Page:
"I'm just a bad person!" my daughter sobbed over the phone.
She was calling from her high school cafeteria. As she blurted out her story, I had to think pretty fast - she'd committed a real no-no. A big project that had been due before winter break had somehow not gotten turned in, so she'd agreed to mail it to her teacher. Then the holidays drove it out of her mind.
When faced with her annoyed teacher on the first day back at school, some sort of flight instinct kicked in. Rather than admit she'd blown it, my daughter made up a story about the mailed item being returned to us. The teacher, suspicious of this story (I wonder why!), said she'd be calling me to confirm.
My daughter then spent the next couple of hours quietly freaking out. Eventually she couldn't take it anymore, so she went to her teacher and confessed. Now on the phone with me during lunch, she was totally disgusted with herself. "I'm just plain bad!" was her anguished conclusion.
When moments like these come, you realize as a parent there's no guidebook that's going to tell you just what to say. Sure, she needed to learn from this so she wouldn't do anything like it again, but at the same time I wanted her to feel better about herself. So, as she sobbed, I prayed for an answer.
Turning to prayer for parental advice had worked many times before. In fact, ever since my daughter was born, I had tried to see her as not just my daughter, but as the child of the divine Parent who created us both. This is a Parent who doesn't need a master's degree in child development to recommend the right course of action. This is a Parent who knows both of us so well that perfect and complete guidance is instantly available.
And this Parent is divine. A passage from "Science and Health with Key to the Scriptures" (the textbook of Christian Science) has often reassured me of my relationship to the Divine: "Father-Mother is the name for Deity, which indicates His tender relationship to His spiritual creation" (page 332). This concept of Deity being there for both of us, on either end of the phone line, got me thinking in the right direction. And I was able to help my daughter.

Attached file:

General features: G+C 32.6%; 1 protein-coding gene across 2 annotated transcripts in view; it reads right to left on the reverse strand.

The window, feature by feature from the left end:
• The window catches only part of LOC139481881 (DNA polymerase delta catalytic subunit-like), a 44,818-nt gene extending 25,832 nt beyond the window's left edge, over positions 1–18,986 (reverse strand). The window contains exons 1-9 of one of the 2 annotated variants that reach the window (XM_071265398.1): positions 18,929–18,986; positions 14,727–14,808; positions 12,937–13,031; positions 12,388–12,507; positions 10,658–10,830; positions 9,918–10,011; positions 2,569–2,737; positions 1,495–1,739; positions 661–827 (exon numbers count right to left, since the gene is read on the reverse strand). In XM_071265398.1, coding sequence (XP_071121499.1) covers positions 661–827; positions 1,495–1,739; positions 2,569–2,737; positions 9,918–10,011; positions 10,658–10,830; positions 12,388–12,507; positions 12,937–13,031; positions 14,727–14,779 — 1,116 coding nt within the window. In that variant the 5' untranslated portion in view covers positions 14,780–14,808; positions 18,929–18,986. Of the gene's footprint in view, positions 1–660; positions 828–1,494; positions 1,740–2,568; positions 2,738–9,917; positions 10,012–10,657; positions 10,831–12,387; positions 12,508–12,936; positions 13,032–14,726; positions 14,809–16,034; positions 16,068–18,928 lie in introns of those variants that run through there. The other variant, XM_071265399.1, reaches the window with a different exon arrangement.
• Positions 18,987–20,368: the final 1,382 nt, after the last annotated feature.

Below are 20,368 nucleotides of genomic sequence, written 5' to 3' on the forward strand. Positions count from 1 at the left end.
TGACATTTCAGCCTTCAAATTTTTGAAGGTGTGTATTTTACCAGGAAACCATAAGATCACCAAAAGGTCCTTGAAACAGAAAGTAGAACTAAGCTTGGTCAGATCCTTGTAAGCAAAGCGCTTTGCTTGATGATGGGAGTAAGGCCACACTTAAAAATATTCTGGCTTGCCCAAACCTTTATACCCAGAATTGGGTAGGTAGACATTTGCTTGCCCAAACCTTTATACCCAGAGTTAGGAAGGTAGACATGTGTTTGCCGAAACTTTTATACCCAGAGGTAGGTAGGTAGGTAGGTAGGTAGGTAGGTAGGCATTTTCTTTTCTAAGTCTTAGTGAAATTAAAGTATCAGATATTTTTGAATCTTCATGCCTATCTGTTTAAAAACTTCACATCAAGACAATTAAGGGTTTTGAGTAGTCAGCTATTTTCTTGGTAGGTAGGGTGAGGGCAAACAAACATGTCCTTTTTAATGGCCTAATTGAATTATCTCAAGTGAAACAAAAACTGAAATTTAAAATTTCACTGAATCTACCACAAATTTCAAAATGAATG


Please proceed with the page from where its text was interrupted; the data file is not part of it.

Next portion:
I took a breath and started with, "Oh, honey." Those words serve as my entrée whenever I need to remember how much I love this young woman, how precious she is to me, how much good I know about her. The "Oh, honey" moment reorients us both. It's a little promise we're going to solve this together. But the next words surprised me.
"Honey," I said, "you can't be bad. When doing something bad makes you miserable, that means you're good. God made you good, and your feeling crummy about this is actually a good sign."
Even as I said those words, I saw the truth in them. It's our innate goodness that protests when we find ourselves doing something out of character with that goodness. That same divine Parent who was loving her and guiding me created everyone in His/Her image and likeness, entirely good and perfect.
My daughter could feel the truth of this idea, too. Her voice calmed down, and she began to give herself a little more credit. She still had the project to turn in, and she probably wouldn't get a good grade on it, but she'd learned something from the process. She learned, at a time in her life when the stakes were low, exactly why lying was a bad idea - it was out of sync with her true being, so it made her feel bad about herself. She now had a stronger reason to adhere to honesty, and I knew this lesson had sunk in. The punishment was appropriate for the crime.
And what did I learn? I learned that as a parent it's not always our job to prevent or punish mistakes, but it is our privilege to encourage mistakes to become blessings.
Train up a child
in the way he should go:
and when he is old,
he will not depart from it.